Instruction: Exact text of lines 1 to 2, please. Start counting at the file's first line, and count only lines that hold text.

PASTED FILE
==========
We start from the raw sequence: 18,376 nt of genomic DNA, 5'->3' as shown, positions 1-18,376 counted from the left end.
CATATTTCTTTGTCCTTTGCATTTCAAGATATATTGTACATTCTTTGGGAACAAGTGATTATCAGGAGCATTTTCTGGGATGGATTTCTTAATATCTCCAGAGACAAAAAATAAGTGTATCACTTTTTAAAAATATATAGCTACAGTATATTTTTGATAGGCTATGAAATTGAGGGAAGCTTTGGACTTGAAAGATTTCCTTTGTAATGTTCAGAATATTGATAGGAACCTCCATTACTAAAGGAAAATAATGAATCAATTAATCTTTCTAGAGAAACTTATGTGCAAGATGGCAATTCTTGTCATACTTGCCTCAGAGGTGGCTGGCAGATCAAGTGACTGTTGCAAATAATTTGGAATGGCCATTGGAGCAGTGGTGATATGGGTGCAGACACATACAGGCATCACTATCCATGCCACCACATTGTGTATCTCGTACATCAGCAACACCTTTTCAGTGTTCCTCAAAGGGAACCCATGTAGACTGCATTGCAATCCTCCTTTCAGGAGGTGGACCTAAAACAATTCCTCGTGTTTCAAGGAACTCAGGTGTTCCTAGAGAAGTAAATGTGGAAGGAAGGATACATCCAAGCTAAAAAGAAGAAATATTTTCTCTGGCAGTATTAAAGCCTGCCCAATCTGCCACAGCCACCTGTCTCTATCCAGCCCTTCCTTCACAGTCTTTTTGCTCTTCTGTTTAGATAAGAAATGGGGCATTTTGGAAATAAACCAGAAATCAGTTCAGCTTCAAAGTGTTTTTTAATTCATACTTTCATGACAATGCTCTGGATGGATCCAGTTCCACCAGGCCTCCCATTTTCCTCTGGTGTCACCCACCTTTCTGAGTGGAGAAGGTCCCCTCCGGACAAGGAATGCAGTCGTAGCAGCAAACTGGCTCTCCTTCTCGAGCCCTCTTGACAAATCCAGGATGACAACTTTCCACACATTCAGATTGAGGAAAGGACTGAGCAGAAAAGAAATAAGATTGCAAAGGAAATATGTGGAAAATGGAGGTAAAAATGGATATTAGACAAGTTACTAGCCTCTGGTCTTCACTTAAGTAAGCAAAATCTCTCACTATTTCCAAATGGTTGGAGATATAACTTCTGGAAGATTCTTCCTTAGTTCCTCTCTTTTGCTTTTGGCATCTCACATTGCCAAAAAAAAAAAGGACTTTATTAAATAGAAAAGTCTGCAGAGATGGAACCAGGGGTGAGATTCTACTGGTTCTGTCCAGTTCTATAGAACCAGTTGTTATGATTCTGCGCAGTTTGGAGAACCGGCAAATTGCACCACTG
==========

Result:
We start from the raw sequence: 18,376 nt of genomic DNA, 5'->3' as shown, positions 1-18,376 counted from the left end.
CATATTTCTTTGTCCTTTGCATTTCAAGATATATTGTACATTCTTTGGGAACAAGTGATTATCAGGAGCATTTTCTGGGATGGATTTCTTAATATCTCCAGAGACAAAAAATAAGTGTATCACTTTTTAAAAATATATAGCTACAGTATATTTTTGATAGGCTATGAAATTGAGGGAAGCTTTGGACTTGAAAGATTTCCTTTGTAATGTTCAGAATATTGATAGGAACCTCCATTACTAAAGGAAAATAATGAATCAATTAATCTTTCTAGAGAAACTTATGTGCAAGATGGCAATTCTTGTCATACTTGCCTCAGAGGTGGCTGGCAGATCAAGTGACTGTTGCAAATAATTTGGAATGGCCATTGGAGCAGTGGTGATATGGGTGCAGACACATACAGGCATCACTATCCATGCCACCACATTGTGTATCTCGTACATCAGCAACACCTTTTCAGTGTTCCTCAAAGGGAACCCATGTAGACTGCATTGCAATCCTCCTTTCAGGAGGTGGACCTAAAACAATTCCTCGTGTTTCAAGGAACTCAGGTGTTCCTAGAGAAGTAAATGTGGAAGGAAGGATACATCCAAGCTAAAAAGAAGAAATATTTTCTCTGGCAGTATTAAAGCCTGCCCAATCTGCCACAGCCACCTGTCTCTATCCAGCCCTTCCTTCACAGTCTTTTTGCTCTTCTGTTTAGATAAGAAATGGGGCATTTTGGAAATAAACCAGAAATCAGTTCAGCTTCAAAGTGTTTTTTAATTCATACTTTCATGACAATGCTCTGGATGGATCCAGTTCCACCAGGCCTCCCATTTTCCTCTGGTGTCACCCACCTTTCTGAGTGGAGAAGGTCCCCTCCGGACAAGGAATGCAGTCGTAGCAGCAAACTGGCTCTCCTTCTCGAGCCCTCTTGACAAATCCAGGATGACAACTTTCCACACATTCAGATTGAGGAAAGGACTGAGCAGAAAAGAAATAAGATTGCAAAGGAAATATGTGGAAAATGGAGGTAAAAATGGATATTAGACAAGTTACTAGCCTCTGGTCTTCACTTAAGTAAGCAAAATCTCTCACTATTTCCAAATGGTTGGAGATATAACTTCTGGAAGATTCTTCCTTAGTTCCTCTCTTTTGCTTTTGGCATCTCACATTGCCAAAAAAAAAAAGGACTTTATTAAATAGAAAAGTCTGCAGAGATGGAACCAGGGGTGAGATTCTACTGGTTCTGTCCAGTTCTATAGAACCAGTTGTTATGATTCTGCGCAGTTTGGAGAACCGGCAAATTGCACCACTG